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It's Military Month!

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Military Feature - Standard Light Utility Vehicles - Part I

This article first appeared in Wheels and Tracks Issue No 46. Published by kind permission of "Classic Military Vehicles". 

Amongst the British Cars, '4 x 2, Light Utility' of WWII those produced by the Standard were the odd ones out. The "Tillies" from Austin, Morris and Hillman were direct derivatives from their makers' 10Hp monocoque-bodied saloons; the front half essentially the same, the back an integral pick-up type box.

The Standards were based on the somewhat larger 12/14Hp chassis with a separate frame and military pattern bodywork from the scuttle backwards. Like the others, they were used for carrying passengers and light cargo, running errands and other general-purpose work. In those roles they were more spacious and comfortable (and economical) than the jeep, but with a minimum of off road capability.

Upon the outbreak of the war, The Standard Motor Company had a full range of family saloons in production at its Canley, Coventry works: the Flying Eight, Nine, Ten, Twelve, Fourteen and Twenty ( ie 8 to 20Hp). In addition the company had started operating a highly automated so-called Shadow Factory for manufacture of aircraft engine parts ( later also complete aircraft) for the Air Ministry. Private Car output was soon halted, but not before the AM had taken delivery 0f 150 10 Hp saloons for use as staff cars. 

Below: the rear of the 10cwt successor

Above: the 5-cwt Van

10Hp chassis was used also for a 5-cwt van for the AM, Known as the series BB, these were bodied by Mulliner (a company later taken over by the SMC) and 481 were delivered before being superseded by by the 10cwt Series DC which was similar but larger, being based on the 12-cwt car chassis. It featured Independent Front Suspension with transverse leaf spring and wishbones. The AM was again the sole customer and took delivery of 3,345 9chassis DC8824 - 11190 and 11197-11274)

Meanwhile, following the Dunkirk evacuation Britain needed armoured cars for Home Defence, including airfoeld and aircraft factory protection. SMC was one of the suppliers and delivered some 850 Beaverettes MkI and MkII) based on the 14Hp chassis. This chassis was used also for quantities of 15-cwt (series FB) box vans and ambulances for use by the RAF.

From 1943 MV production was concentrated on one composite chassis type for all services - a kind of standard Standard. It comprised of the 14Hp frame with the 12Hp engine and military bodywork of only a few types. SMC's 12 and 14Hp engines differed primarily in cylinder bore size (69.5 and 73mm) and power output (44 and 48bhp). The chassis differed in length (8' 4" and 9' 0" WB resp.). The Flying 12 car had been available with either Independent Front Suspension or ( 'if desired by conservative customers') a rigid front axle with semi-elliptical springs, which the 14 had a s standard. This later chassis was sturdier and simpler and thus more suitable for military service.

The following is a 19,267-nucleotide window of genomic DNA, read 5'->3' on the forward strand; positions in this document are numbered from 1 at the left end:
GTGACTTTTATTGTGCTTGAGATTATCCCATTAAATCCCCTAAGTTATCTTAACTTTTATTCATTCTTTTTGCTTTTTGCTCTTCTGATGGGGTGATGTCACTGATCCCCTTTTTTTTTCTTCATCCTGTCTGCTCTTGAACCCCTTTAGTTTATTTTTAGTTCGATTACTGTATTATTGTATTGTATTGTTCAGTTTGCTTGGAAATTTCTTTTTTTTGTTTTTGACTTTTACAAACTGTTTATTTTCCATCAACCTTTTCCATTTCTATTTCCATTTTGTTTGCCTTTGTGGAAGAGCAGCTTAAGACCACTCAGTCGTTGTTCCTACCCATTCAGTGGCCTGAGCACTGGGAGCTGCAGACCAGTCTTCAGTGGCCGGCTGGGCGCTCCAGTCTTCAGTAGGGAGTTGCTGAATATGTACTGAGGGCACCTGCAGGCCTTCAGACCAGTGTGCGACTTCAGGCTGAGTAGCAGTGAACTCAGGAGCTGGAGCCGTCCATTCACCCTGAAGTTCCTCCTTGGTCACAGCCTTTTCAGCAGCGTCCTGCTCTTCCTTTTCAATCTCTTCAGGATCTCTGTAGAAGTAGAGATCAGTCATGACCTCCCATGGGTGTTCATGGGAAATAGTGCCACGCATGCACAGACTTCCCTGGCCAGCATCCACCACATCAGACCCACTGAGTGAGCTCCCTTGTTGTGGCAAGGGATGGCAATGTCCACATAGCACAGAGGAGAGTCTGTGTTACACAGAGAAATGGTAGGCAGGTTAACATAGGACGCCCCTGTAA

The new military spec. 12Hp was in full scale production from 1943 until war's end in two main versions: the Series UV Light Utility and the Series EC Ambulance. Both were supplied as chassis for outside bodywork, however. The total ordered amounted to over 9000 and customers included the British Army, Air force, Navy and the Ministry of Supply. The chassis were numbered within the ranges UV1-9103 and EC1A-400A.

The Light Utility body, again by Mulliner was of wooden construction, panelled in sheet metal, with a waterproof tilt and a canopy sheet to cover the cab, both on a tubular framework. (The cab top was often replaced with a proper roof, especially after the war.) The tilt had a roll-back flap at the back. In the rear body floor there was a hatch for access to back axle and fuel tank. The two adjustable front seats had hinged backs. The windscreen was hinged at the top and could be opened and locked in position. The rear wheels were usually shod with knobbly tyres..

During its production run there were only few changes. Certain batches has civvy-type wheels with with hub cover plate (held by 2 screws) but after UV680 most chassis had the familiar Dunlop 53367 wheels with integral hoisting flange. At UV4103 there was a slight change to the radiator grille and from UV6107 the circular gearbox front cover was revised and a modified oil thrower fitted

Part II will continue with details of the two contracts under which over 9000 of these Utilities were supplied.